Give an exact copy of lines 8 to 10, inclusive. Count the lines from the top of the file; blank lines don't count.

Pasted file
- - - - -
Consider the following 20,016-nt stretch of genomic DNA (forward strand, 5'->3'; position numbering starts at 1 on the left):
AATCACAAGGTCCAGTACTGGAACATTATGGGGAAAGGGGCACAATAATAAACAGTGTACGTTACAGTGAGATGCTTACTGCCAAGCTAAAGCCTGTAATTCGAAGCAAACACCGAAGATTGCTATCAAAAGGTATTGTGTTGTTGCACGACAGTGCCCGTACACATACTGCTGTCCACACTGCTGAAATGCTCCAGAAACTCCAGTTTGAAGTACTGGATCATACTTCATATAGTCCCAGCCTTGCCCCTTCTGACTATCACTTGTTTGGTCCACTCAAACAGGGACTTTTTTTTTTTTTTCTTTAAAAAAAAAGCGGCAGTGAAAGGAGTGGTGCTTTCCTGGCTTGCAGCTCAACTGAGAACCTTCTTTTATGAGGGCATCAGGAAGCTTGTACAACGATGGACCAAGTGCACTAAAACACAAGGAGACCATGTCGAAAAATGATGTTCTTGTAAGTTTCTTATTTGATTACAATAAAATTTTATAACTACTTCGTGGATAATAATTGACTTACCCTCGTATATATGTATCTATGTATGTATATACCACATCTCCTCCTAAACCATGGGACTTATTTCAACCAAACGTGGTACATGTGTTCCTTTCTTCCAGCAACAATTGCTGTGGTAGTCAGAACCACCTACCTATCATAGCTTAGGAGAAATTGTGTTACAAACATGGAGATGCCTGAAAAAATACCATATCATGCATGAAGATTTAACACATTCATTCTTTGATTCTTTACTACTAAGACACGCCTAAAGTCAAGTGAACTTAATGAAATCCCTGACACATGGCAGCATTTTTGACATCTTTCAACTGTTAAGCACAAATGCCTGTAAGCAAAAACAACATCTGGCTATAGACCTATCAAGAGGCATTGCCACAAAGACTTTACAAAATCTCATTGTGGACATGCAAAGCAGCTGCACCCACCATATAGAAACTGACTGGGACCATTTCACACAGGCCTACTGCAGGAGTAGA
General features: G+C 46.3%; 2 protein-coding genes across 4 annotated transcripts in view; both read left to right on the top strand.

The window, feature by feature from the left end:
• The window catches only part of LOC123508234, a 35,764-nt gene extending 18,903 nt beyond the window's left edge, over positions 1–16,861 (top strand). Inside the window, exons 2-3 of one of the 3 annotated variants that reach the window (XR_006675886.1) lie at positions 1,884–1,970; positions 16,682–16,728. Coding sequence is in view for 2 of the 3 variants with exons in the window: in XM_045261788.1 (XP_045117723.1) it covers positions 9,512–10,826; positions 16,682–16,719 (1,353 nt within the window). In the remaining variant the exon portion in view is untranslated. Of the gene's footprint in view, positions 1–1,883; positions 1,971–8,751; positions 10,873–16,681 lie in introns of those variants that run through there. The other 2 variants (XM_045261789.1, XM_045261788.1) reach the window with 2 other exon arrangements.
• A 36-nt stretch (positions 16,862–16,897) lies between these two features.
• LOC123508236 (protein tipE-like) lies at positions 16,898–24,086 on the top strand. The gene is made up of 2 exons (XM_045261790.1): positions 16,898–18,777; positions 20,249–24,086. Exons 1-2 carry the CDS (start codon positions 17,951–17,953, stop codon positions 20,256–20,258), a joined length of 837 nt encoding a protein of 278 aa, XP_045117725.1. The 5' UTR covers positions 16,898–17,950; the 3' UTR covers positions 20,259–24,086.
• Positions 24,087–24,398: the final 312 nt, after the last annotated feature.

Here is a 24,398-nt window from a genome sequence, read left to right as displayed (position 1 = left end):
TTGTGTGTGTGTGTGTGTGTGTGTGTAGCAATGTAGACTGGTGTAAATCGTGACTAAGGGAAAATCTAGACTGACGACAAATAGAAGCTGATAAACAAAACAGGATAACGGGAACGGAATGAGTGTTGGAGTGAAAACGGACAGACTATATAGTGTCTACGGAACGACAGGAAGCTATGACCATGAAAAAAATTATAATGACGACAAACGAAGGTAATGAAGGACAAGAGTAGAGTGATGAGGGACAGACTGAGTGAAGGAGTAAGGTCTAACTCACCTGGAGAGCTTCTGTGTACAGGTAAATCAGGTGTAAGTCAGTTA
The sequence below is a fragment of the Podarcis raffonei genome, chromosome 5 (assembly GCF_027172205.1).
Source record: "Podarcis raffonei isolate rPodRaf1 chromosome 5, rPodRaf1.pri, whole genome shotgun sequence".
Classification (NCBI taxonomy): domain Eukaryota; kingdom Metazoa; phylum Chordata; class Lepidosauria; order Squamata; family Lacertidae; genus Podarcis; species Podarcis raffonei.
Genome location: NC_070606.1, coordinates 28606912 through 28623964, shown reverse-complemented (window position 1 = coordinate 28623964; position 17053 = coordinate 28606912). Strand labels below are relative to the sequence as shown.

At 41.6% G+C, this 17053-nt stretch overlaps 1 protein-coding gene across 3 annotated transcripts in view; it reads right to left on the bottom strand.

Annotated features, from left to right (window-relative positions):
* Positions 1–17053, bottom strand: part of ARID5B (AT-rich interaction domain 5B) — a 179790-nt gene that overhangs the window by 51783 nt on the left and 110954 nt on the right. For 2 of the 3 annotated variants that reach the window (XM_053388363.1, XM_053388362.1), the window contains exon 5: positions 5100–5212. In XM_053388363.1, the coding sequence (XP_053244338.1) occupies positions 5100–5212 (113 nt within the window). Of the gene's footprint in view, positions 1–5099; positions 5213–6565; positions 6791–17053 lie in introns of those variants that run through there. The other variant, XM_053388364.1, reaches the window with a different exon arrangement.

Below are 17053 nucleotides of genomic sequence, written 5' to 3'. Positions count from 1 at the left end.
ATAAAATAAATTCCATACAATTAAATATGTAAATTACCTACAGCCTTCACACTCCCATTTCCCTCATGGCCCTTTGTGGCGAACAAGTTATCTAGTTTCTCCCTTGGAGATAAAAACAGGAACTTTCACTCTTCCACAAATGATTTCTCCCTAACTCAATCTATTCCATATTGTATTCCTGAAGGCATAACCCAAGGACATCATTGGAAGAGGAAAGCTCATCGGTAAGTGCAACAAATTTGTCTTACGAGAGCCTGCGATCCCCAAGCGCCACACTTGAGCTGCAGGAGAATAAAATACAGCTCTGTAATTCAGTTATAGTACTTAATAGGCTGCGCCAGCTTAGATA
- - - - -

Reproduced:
• Positions 24,087–24,398: the final 312 nt, after the last annotated feature.

Here is a 24,398-nt window from a genome sequence, read left to right as displayed (position 1 = left end):
TTGTGTGTGTGTGTGTGTGTGTGTGTAGCAATGTAGACTGGTGTAAATCGTGACTAAGGGAAAATCTAGACTGACGACAAATAGAAGCTGATAAACAAAACAGGATAACGGGAACGGAATGAGTGTTGGAGTGAAAACGGACAGACTATATAGTGTCTACGGAACGACAGGAAGCTATGACCATGAAAAAAATTATAATGACGACAAACGAAGGTAATGAAGGACAAGAGTAGAGTGATGAGGGACAGACTGAGTGAAGGAGTAAGGTCTAACTCACCTGGAGAGCTTCTGTGTACAGGTAAATCAGGTGTAAGTCAGTTA